Even in the current rush to snap up cheaper cuts pigeon is good value. We bought two recently for £3.50 which have been sitting in the freezer for a few weeks so my other half decided to tackle them this weekend.
He cooks like a typical bloke i.e. without the slightest concern for frugality. If I’m writing a a recipe I worry endlessly about the number of ingredients, in case readers don’t have them and feel they need to go out and buy them. He just plunders the storecupboard and drinks cupboard so this dish (basically pot roast pigeon in red wine) contained bacon, onions, mushrooms, rosemary, oregano, thyme, pimenton, chilli, cumin, mixed spice, red wine, brandy and grated dark chocolate. A sort of mole in other words and very, very good it was too.
Although a pigeon seems like a small boney bird, the richness of the meat makes it go quite a long way particularly if you pad it out with extra ingredients. Stretching strategies might include:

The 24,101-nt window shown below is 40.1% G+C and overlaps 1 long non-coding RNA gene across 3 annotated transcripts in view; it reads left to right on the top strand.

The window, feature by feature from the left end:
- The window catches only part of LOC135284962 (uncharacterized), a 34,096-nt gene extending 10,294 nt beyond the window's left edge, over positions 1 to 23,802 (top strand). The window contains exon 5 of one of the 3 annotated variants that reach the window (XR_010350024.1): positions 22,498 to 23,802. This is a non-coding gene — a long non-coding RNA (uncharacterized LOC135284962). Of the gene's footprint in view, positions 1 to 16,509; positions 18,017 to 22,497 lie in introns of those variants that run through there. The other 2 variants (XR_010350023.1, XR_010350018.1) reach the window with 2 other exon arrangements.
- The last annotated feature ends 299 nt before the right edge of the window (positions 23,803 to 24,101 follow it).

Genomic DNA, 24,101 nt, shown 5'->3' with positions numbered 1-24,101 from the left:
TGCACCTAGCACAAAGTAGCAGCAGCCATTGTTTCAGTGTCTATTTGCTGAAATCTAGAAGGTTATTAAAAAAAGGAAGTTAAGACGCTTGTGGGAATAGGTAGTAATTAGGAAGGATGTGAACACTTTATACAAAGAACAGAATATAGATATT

* A rich winey sauce which obviously need not be quite as complicated as my beloved’s
* Some extra meat in the form of bacon or chorizo
* Some forcemeat balls or stuffing
* Bread sauce (though my husband, who hates it, wouldn’t agree)
* Roast root veggies or a root vegetable purée like a parsnip purée or celeriac and potato mash. (We had roast carrots as I’m trying to cut down on carbs post-Argentina)
* Sloppy polenta (very good with dark winey sauces)
* A baked potato
You could even cook it as he did then take all the meat off the bone and turn it into a luscious dark meaty pasta sauce along the lines of pappardelle alle lepre (pasta with hare sauce) only in this case it would be pappardelle alle piccione). Or into a Pigeon Pie. I just recommend cooking it well as it’s much easier to remove what meat there is off the bone.
Do you cook pigeon or other game? If so how cheaply do you get it and what do you like to do with it?